When the offering plate is passed in church on Sundays, most of us assume that our donations are going to be spent wisely. It is one of the last places one would suspect foul play. However, I quickly learned during my first fraud case that white-collar criminals rarely discriminate. Every stash of cash is a target.
Patricia Brown was the treasurer for a small church in a rural Kansas town.* She handled all the donation receipts and expenditures for the church with only limited oversight. At church board meetings, Brown continuously told the members that money was tight and even paying regular bills was difficult. As is typical in a small church, the members rallied and more appeals went out for donations to meet the needs.
Unfortunately, it was Brown – not low donations – that was causing the church financial woes. It was later discovered that Brown was using the donations for personal expenses rather than authorized purposes. Whenever cash was given, she would keep most of it and cover the theft with checks received from other donors. Brown would give the donors receipts with the full amount of the donation on the top copy, and then alter the church’s copy to a lower amount.
For example, Donor A would give $100 in cash, and Donor B would give $120 in the form of a check. Brown would give each donor the correct receipt: $100 to Donor A and $120 to Donor B. She then would report to the church that $120 had been received: $100 from Donor A and $20 from Donor B. She would alter the church copy of Donor B’s receipt from the original $120 to $20. In addition, she made several other irregular transactions, such as cashing family members’ personal checks from the offering plates and then recording the family members as donors. Brown also would make cash payments for “church expenditures” using offering receipts before they were deposited.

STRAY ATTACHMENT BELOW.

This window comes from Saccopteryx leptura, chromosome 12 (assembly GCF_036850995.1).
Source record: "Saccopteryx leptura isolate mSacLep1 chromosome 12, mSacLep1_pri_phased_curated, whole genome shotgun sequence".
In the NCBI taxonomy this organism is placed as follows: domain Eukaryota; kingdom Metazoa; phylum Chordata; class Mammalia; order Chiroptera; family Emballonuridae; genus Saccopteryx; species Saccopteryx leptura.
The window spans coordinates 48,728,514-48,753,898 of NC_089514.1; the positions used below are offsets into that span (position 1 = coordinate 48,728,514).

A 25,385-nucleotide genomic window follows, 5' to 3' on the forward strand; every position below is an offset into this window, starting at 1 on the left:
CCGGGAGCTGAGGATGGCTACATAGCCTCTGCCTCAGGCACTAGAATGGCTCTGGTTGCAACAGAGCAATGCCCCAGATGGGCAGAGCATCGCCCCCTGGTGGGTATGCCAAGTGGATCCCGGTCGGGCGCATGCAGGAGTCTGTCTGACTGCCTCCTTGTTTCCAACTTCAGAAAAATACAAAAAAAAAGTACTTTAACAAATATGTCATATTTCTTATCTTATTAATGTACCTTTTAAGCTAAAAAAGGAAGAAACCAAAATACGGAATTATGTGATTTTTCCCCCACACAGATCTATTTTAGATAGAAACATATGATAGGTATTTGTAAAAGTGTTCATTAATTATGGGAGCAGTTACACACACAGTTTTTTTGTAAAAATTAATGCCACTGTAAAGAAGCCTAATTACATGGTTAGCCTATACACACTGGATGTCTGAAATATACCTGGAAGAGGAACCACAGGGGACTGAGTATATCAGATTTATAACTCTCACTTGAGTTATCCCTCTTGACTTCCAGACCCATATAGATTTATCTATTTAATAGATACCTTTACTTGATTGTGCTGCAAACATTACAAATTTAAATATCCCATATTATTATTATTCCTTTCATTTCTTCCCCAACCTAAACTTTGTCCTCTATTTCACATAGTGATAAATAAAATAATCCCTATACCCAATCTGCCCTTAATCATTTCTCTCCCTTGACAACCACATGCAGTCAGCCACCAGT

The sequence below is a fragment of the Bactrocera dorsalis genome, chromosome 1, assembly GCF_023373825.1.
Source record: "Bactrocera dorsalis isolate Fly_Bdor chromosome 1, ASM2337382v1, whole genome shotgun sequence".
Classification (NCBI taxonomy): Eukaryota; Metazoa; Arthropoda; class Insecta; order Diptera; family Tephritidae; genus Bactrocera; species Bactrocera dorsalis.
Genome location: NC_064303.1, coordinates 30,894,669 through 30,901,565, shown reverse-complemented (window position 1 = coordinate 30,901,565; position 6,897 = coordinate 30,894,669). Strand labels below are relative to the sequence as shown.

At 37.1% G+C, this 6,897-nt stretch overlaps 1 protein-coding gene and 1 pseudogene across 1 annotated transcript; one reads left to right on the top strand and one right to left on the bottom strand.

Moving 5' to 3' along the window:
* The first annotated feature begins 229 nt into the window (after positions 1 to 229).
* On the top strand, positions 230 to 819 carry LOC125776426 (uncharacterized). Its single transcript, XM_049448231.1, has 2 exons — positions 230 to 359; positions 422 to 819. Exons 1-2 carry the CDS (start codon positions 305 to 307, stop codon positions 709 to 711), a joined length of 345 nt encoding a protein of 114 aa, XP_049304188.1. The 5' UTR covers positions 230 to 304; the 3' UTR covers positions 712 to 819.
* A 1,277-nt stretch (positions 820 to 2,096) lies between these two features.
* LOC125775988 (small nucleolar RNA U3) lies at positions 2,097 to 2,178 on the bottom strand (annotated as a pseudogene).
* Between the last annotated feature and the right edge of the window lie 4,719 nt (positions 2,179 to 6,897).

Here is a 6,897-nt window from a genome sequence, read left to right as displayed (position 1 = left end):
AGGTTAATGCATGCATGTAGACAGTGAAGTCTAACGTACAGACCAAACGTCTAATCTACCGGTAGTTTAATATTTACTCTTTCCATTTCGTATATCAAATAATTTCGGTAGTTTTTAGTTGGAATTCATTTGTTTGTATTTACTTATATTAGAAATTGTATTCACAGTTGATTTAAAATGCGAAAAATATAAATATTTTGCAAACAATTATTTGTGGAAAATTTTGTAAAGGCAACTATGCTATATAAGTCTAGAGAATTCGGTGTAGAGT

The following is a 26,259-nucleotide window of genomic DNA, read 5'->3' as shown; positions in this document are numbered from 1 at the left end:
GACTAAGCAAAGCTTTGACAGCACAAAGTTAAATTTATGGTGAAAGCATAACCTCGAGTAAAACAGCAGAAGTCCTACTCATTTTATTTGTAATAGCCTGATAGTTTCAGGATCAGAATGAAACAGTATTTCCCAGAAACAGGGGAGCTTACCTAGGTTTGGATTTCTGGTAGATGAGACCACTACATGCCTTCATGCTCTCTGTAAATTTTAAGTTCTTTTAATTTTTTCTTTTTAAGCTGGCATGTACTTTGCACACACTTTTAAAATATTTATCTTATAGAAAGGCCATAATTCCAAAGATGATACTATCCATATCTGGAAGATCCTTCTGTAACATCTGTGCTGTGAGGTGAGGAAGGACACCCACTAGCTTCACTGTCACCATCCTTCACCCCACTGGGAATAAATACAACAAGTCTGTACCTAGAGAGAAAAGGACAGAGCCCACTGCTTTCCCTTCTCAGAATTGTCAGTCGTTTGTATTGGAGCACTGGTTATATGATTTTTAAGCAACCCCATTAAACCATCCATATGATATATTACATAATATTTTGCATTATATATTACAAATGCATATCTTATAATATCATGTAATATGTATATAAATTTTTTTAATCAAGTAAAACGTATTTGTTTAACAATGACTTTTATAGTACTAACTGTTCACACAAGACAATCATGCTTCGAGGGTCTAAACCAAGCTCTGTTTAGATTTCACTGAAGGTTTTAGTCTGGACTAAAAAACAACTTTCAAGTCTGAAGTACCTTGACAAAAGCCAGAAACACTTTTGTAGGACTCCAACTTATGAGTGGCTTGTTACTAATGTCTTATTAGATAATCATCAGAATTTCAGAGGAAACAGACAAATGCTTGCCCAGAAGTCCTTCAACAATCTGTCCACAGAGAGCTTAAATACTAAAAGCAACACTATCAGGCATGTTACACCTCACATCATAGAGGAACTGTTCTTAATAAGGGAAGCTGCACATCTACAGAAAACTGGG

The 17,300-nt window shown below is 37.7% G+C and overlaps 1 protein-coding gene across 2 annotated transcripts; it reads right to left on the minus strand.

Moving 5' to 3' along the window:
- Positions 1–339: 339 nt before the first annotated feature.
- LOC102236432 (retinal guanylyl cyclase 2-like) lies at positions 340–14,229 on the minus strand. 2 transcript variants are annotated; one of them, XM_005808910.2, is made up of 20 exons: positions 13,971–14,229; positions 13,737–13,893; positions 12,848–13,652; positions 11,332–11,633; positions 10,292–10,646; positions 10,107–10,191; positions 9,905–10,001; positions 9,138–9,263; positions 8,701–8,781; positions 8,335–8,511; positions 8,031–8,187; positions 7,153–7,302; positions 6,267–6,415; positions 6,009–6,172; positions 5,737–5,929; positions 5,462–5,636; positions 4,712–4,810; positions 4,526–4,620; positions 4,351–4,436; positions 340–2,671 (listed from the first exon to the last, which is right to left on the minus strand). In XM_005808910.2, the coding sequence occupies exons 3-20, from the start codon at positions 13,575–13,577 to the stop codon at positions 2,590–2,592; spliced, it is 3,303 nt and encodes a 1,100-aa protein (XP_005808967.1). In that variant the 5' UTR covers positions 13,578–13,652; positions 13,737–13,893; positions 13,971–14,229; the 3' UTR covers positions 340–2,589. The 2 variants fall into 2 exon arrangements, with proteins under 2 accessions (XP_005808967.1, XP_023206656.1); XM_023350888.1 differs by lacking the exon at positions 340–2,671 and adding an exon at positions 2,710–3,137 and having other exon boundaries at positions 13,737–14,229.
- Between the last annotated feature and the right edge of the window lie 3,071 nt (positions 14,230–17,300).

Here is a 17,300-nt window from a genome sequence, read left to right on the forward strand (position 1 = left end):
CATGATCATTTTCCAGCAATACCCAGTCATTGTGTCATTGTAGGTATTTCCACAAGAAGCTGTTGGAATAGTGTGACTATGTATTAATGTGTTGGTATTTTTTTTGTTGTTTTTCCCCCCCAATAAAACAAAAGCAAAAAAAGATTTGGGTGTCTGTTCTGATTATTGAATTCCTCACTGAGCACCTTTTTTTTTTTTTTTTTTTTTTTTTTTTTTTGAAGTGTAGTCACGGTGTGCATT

As mentioned earlier, this case was my initiation into the field of fraud examination. At the time, I was treasurer for a regional, nonprofit, religious organization. I was a certified public accountant with a public accounting background. I had worked on many audits for all types of organizations: sole proprietorships, corporations, partnerships, estates, trusts, government entities, etc. I knew firsthand the ways management might try to manipulate income or expenses, and the audit techniques to detect these types of creative adjustments. I was competent in my field of expertise and felt I was reasonably prepared to deal with the financial questions and concerns of the nonprofit entity. As it turned out, I was wrong.
Fraud is the intentional deception and manipulation of records and information to cover up defalcations. In my opinion, the typical CPA approach is inadequate to detect or investigate fraud. CPAs must add the investigative and interviewing techniques of the Certified Fraud Examiner to properly detect and document the nature and extent of a suspected fraud.
As the treasurer of the nonprofit religious organization, I oversaw all financial and accounting functions of the churches in our region. In addition to reviewing accounts payable, payrolls, and general ledgers, I coordinated receipts from the local churches and supervised all audits to ensure policies and procedures were followed. It basically entailed reviewing what donations were received, and how they were recorded and distributed for church-directed activities.